A website plug-in component 62 is available for the use of web customers 64 in creating their own websites for e-commerce utilizing the exchange network and the distributed network. A web page template 40 is shown in FIG. 5 and includes a body 42, which can display a default body provided by the system 2, or can be customized by the broker 12. A header 44 and a footer 46 are also provided and are adapted for customizing by a particular broker 12 or web customers 64. As shown in FIG. 5, the header 44 and the footer 46 wrap the body 42 and show on all pages of the web site. Examples of features available for customization by the brokers include plug-in fonts, sizes, colors, etc. Brokers 12 are thus able to graphically individualize their web sites for promoting their respective businesses and for distinguishing them from other web sites. The body 42 typically includes a search page, search results, ASP events page and category lists. The HTML information is stored in the system database.

Special Order System (POS)

FIGS. 6-9 show special order system (SOS) components and functionalities. FIG. 6 shows the screen displays for searching SOS events and providing ticket information, including “fake” tickets as described above. FIG. 7 is an SOS screen display showing possible ticket splits based on rules governing sales from packages of tickets. FIG. 8 shows broker settings, including markups. FIG. 9 shows web settings.

Point-of-Sale (POS)

FIG. 10 is a flowchart showing a typical transaction handled by the POS system associated with a broker 12. The following description of the point-of-sale (POS) system and methodology applies to the management of transactions by a broker affiliate 12. FIG. 11 is a screen display of settings for a full-featured version of the software, including transactional defaults. FIG. 12 shows the settings screen for a reduced-feature version of the software, which implements the system and methodology of the present invention. FIG. 13 shows the screens for entering a new purchase order (PO). FIG. 14 shows the screen for searching POs. FIG. 15 shows the screen for creating mass PO tickets. FIG. 16 shows the screen for searching for mass POs, advanced quotes or cancelled POs. FIG. 17 shows the screen for advanced quotes. FIG. 18 shows the screen for the PO queue. FIG. 19 shows the sales screen for pending preorders, utilizing the value event pricing function described above. FIG. 20 shows the screen for order completion. FIG. 21 shows the inventory screen. The screen that is presented by selecting the “Set/Reserve” option is shown in FIG. 22.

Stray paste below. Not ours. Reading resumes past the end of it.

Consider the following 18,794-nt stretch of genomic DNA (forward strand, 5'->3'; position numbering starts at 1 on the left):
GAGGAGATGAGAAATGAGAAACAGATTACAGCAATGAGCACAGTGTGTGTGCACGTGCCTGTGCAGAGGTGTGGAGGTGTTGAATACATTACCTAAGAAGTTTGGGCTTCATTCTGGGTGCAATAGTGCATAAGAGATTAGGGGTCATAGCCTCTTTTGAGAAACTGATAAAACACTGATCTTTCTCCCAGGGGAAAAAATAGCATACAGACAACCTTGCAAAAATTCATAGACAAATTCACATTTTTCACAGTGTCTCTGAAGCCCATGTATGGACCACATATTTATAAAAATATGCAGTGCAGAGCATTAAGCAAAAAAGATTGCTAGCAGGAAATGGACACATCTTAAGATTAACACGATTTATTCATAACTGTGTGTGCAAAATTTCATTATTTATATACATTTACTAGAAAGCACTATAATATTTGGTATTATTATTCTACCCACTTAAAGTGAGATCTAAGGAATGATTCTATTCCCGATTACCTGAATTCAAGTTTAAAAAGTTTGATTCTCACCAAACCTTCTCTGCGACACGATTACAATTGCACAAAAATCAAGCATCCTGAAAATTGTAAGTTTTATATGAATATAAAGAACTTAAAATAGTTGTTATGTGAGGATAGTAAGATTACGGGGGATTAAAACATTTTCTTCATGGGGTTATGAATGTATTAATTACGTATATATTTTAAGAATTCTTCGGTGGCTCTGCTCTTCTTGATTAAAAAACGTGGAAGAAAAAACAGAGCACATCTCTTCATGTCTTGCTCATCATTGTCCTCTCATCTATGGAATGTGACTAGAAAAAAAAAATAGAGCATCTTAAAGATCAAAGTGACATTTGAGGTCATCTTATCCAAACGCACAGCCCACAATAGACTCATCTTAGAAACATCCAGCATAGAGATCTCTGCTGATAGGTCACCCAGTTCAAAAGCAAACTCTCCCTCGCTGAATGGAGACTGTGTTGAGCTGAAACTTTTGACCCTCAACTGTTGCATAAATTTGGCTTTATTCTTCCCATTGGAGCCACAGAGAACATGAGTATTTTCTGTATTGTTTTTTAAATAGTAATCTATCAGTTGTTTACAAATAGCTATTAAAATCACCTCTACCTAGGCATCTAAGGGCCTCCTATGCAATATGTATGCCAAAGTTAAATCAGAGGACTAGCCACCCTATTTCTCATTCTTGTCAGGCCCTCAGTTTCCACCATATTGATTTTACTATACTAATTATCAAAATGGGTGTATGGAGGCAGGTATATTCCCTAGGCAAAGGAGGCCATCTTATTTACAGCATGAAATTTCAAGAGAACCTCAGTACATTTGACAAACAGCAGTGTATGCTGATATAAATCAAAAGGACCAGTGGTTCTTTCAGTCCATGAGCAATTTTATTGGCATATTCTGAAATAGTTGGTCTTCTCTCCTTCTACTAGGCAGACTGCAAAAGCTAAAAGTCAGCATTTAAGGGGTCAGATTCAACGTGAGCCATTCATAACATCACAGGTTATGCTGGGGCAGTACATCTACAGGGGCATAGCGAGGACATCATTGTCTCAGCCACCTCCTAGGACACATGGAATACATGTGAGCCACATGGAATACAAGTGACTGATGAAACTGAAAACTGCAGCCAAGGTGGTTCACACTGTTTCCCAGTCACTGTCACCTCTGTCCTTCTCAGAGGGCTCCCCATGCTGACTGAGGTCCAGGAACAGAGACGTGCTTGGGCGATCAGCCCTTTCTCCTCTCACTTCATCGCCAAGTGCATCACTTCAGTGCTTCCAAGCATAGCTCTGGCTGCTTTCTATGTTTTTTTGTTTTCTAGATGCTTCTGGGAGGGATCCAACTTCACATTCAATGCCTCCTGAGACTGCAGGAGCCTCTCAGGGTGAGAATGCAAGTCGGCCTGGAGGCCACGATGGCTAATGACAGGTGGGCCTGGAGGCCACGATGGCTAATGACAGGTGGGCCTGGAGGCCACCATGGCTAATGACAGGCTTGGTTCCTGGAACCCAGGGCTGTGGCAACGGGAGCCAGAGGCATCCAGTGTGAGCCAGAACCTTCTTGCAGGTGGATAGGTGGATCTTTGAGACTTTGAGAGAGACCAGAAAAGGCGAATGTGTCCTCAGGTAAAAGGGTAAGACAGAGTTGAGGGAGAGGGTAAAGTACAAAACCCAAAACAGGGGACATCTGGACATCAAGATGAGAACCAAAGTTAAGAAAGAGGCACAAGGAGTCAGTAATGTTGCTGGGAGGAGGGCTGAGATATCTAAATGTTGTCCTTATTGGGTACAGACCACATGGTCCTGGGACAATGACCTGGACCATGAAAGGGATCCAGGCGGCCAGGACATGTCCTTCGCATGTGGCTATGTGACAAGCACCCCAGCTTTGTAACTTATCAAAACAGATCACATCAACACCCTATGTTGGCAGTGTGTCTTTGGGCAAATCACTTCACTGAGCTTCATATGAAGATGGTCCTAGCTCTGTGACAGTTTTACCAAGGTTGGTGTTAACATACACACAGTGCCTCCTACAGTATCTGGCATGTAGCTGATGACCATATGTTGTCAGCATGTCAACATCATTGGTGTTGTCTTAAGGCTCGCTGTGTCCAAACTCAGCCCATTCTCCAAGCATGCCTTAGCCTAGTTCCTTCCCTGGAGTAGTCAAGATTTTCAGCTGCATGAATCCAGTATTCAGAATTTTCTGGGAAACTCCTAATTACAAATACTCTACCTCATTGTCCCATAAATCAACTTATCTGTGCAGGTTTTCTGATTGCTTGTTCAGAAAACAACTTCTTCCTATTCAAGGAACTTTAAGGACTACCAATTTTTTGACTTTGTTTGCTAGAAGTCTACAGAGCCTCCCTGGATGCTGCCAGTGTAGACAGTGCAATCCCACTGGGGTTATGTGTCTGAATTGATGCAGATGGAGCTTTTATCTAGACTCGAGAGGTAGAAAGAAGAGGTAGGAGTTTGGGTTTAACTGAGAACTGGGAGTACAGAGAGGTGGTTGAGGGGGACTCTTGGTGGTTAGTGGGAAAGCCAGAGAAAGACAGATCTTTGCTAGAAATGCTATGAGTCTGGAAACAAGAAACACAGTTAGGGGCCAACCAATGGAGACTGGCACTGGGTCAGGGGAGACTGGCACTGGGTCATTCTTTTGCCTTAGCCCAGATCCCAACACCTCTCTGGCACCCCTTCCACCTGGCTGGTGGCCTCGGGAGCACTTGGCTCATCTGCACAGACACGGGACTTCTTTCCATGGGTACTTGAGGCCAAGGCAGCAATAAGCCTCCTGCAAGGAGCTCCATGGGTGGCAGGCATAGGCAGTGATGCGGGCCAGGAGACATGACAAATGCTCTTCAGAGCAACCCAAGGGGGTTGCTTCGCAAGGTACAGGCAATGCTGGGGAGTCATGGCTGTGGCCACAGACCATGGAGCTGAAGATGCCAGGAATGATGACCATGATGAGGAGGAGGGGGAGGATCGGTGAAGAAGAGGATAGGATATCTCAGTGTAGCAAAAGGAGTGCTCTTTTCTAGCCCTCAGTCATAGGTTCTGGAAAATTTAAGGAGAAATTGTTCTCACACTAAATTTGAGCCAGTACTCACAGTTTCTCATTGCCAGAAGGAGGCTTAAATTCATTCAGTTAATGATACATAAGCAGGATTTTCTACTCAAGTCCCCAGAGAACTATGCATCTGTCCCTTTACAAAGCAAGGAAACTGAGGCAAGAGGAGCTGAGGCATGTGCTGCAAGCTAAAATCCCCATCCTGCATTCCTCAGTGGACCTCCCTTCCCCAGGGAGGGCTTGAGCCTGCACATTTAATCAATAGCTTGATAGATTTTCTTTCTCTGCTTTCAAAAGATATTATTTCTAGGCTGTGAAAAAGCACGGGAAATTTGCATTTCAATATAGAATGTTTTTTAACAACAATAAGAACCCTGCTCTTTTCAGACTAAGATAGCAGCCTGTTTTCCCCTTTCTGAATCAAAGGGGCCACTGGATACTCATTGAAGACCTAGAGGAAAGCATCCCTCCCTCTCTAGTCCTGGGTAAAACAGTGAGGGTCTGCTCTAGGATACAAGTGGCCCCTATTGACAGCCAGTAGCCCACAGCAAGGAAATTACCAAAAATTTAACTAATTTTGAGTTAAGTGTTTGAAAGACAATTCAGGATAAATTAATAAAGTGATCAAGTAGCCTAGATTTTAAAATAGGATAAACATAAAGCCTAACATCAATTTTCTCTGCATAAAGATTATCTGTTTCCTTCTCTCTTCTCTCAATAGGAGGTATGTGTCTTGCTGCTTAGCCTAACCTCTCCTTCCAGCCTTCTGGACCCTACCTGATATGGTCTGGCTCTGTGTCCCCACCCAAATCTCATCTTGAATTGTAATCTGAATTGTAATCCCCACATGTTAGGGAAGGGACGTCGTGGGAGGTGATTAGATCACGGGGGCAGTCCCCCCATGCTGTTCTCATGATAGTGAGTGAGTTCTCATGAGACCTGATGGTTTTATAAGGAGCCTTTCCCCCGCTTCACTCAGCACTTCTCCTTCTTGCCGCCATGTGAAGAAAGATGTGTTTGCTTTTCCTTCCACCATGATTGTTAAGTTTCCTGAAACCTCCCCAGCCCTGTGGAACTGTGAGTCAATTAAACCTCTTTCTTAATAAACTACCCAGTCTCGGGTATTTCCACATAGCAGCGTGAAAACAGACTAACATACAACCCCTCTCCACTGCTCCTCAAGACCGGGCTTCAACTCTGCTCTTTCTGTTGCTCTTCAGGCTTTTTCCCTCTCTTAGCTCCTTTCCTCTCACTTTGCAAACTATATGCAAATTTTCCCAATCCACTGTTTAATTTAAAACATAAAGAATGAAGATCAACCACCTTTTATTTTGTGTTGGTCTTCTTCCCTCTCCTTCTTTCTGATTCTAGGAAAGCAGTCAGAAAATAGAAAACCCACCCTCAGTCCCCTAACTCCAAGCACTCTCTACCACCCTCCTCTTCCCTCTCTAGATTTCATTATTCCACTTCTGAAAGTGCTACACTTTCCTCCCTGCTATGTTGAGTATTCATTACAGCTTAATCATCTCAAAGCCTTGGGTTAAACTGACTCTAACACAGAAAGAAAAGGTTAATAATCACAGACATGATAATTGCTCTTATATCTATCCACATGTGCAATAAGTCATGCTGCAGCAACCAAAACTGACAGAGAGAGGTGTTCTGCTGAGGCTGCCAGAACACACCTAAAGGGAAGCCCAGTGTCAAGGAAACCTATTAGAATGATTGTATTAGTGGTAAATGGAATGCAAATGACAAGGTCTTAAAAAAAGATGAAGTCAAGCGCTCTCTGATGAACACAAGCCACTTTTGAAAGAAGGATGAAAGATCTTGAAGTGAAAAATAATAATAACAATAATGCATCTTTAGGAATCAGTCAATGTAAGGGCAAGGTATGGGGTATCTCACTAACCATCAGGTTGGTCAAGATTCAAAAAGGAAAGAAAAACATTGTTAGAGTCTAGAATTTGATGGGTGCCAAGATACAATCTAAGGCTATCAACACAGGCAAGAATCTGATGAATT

Within the inventory/exchange grid different colors and icons can be used to provide certain information about the applicable tickets. For example, italics can indicate consignment inventory. Pink can identify reserved inventory. Green designates a block or group of tickets with section, row and seat information. Cost highlighted with yellow indicates that the PO has not yet been completed. NRT brokers are highlighted in yellow, and RT brokers are highlighted in green. The broker's name in pink indicates the broker's own tickets. “In” with a checkmark indicates that the tickets were added as “In Hand”. “W” with a mouse icon indicates that the tickets are shared to the web. “X” with a red ticket icon indicates that the tickets are shared to the exchange. “Loc” indicates the office locations from which the tickets were added.

FIG. 23 shows a pre orders screen, and FIG. 24 shows the comparable screen from the reduced-feature software version. FIG. 25 shows the screens that are applicable to types of deposit payments. FIG. 26 shows the screen for adding new customers, searching for customer information, modifying an existing sale or PO or creating a new sale. FIG. 27 shows the screen for retrieving exchange broker information. FIGS. 28 and 29 are inventory management screens.